University Of Utah Accused Of 'Repeatedly Killing Animals'

Campaigners want to see an end to animal experiments
Author:
Publish date:

PETA filmed this video at the university back in 2009

Animal rights charity PETA is calling upon the University of Utah to stop using animals in experiments.

The organization has teamed up with Students for Animal Welfare [SAW] - a university-recognized student organization - to request that the university stops testing on rabbits, lambs, and monkeys.

Complaints

According to PETA, the university has been involved in experiments 'which violated grant guidelines'.

It says: "20 lambs were given 'pulmonary function tests', killing one, even though the experiments had not been approved by the oversight body, and two rabbits endured prolonged deaths during euthanasia using a procedure that the American Veterinary Medical Association has expressly said is 'unacceptable' under any circumstances.

"A marmoset monkey suffered and died after experimenters decided to continue with a highly invasive 14-hour brain surgery, despite having failed to insert an IV catheter."

PETA claims a monkey was killed

PETA claims a monkey was killed

'Painful'

PETA Senior Vice President, Kathy Guillermo, said: "University of Utah’s experimenters' rogue, fumbling actions resulted in animals enduring drawn-out, painful deaths.

"PETA is calling for these apparently incompetent experimenters to be stripped of their funding and to have all their ‘animal use privileges’ revoked by the university’s oversight committee immediately."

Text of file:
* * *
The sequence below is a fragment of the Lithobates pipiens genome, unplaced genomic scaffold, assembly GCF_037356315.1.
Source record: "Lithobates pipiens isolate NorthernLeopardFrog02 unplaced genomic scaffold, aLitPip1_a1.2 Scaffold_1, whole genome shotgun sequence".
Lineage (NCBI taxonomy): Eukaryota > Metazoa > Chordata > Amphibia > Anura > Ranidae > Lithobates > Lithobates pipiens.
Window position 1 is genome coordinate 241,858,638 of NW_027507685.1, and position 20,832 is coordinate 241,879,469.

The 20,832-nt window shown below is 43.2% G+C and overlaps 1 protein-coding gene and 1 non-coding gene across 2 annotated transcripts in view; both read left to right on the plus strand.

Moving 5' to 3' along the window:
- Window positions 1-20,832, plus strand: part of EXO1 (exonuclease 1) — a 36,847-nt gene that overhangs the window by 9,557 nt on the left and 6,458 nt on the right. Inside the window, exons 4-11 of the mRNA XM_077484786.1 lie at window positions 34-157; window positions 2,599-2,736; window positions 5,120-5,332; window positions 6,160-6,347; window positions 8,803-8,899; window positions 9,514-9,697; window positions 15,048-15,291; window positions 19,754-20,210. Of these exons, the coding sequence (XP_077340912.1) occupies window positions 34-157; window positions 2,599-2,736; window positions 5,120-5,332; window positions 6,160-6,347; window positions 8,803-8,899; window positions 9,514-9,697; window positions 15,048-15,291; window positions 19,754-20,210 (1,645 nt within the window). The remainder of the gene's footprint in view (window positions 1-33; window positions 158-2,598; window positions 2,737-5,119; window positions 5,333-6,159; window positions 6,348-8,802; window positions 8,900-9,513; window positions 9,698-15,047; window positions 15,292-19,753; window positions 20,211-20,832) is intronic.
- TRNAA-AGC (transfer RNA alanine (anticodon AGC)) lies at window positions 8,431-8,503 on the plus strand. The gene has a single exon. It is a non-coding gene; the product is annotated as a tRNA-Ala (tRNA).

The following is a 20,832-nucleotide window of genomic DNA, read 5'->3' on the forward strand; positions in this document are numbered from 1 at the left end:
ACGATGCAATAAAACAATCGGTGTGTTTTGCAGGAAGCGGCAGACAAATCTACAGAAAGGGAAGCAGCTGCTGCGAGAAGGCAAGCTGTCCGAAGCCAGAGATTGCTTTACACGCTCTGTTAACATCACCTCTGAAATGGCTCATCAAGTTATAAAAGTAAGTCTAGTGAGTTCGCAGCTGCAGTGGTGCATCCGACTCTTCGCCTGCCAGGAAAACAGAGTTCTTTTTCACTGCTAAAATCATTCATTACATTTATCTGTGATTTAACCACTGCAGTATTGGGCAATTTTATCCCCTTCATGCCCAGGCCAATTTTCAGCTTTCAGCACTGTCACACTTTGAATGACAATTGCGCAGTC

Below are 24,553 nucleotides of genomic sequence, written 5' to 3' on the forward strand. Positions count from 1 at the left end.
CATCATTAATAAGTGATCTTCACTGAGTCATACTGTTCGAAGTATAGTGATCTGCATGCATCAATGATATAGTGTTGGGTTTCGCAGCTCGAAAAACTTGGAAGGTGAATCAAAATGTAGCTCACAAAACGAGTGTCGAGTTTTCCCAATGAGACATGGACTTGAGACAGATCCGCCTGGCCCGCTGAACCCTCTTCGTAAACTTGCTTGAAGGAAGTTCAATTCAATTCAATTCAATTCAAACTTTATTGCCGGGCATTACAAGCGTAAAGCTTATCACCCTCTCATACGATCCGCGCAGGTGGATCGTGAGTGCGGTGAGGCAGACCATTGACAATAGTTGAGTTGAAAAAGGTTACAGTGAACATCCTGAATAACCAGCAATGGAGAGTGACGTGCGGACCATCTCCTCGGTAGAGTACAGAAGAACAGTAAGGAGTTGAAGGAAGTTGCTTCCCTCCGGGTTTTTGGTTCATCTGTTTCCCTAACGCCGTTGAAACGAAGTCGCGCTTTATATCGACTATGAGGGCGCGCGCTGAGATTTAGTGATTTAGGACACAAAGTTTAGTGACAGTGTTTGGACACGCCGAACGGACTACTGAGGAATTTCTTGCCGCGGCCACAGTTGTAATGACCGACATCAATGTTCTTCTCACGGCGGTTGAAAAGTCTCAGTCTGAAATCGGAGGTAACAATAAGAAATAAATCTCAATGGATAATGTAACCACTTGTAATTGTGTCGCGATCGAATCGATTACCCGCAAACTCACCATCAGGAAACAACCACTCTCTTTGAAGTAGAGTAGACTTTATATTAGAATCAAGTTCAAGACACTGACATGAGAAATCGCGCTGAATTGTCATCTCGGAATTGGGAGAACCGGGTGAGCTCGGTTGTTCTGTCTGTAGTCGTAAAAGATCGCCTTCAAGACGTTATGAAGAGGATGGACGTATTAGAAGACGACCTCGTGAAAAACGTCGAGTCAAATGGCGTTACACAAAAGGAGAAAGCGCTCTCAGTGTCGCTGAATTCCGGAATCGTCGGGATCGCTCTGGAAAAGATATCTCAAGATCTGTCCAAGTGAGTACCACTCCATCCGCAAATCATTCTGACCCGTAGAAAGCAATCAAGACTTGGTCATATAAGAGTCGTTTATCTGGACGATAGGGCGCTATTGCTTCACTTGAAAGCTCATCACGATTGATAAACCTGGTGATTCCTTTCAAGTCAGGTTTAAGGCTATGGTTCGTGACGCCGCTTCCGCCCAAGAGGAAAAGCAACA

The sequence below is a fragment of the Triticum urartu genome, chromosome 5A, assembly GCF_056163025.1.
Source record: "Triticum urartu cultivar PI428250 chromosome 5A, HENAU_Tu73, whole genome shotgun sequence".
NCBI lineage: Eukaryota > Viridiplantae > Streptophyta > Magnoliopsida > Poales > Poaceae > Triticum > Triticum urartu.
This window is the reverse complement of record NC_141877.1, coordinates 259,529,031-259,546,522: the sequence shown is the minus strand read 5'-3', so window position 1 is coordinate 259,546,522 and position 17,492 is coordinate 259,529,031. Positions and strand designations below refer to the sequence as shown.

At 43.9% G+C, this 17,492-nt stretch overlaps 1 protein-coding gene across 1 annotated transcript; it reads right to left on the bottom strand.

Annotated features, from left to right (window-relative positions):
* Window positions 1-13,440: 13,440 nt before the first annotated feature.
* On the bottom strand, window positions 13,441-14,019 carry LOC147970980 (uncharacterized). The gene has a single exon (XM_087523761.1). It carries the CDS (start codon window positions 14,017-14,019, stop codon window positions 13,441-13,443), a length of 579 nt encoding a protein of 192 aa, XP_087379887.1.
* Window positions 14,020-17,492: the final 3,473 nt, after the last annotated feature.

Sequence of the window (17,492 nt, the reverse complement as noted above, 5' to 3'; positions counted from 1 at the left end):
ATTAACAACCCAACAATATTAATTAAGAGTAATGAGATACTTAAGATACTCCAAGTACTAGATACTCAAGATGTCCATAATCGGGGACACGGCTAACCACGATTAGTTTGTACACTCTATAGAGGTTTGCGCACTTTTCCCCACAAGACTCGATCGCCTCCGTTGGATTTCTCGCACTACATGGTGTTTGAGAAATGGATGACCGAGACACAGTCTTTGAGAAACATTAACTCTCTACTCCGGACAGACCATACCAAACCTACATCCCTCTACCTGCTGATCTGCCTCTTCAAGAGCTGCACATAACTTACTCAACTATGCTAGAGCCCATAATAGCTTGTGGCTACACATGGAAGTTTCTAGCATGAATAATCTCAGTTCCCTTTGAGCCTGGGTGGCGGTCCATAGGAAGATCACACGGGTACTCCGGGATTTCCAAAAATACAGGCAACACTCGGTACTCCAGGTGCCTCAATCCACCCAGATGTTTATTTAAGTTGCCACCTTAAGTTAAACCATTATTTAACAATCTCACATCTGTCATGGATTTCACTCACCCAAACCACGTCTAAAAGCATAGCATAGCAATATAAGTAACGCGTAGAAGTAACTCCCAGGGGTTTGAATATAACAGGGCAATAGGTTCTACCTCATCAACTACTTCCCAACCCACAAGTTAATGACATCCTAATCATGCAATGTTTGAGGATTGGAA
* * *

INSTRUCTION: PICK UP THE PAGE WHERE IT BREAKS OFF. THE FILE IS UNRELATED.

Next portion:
'Humane'

A spokesperson told PBN: "The University of Utah is committed to carrying out exceptional research to advance veterinary and human medicine, health, and well-being. 

"We recognize that high-quality science and humane animal care are inseparable, and we are devoted to ensuring the humane care of laboratory animals in our research programs. 

"Among other stringent measures, a board of experts rigorously reviews each animal study and a devoted team of veterinarians and professional staff monitors every animal, every day. 

"The University takes its responsibilities seriously, and self-reports all infractions and implements corrective actions immediately. 

"Although incidents are extremely rare, we are committed to reducing the number to zero and ensuring humane animal care for every research study."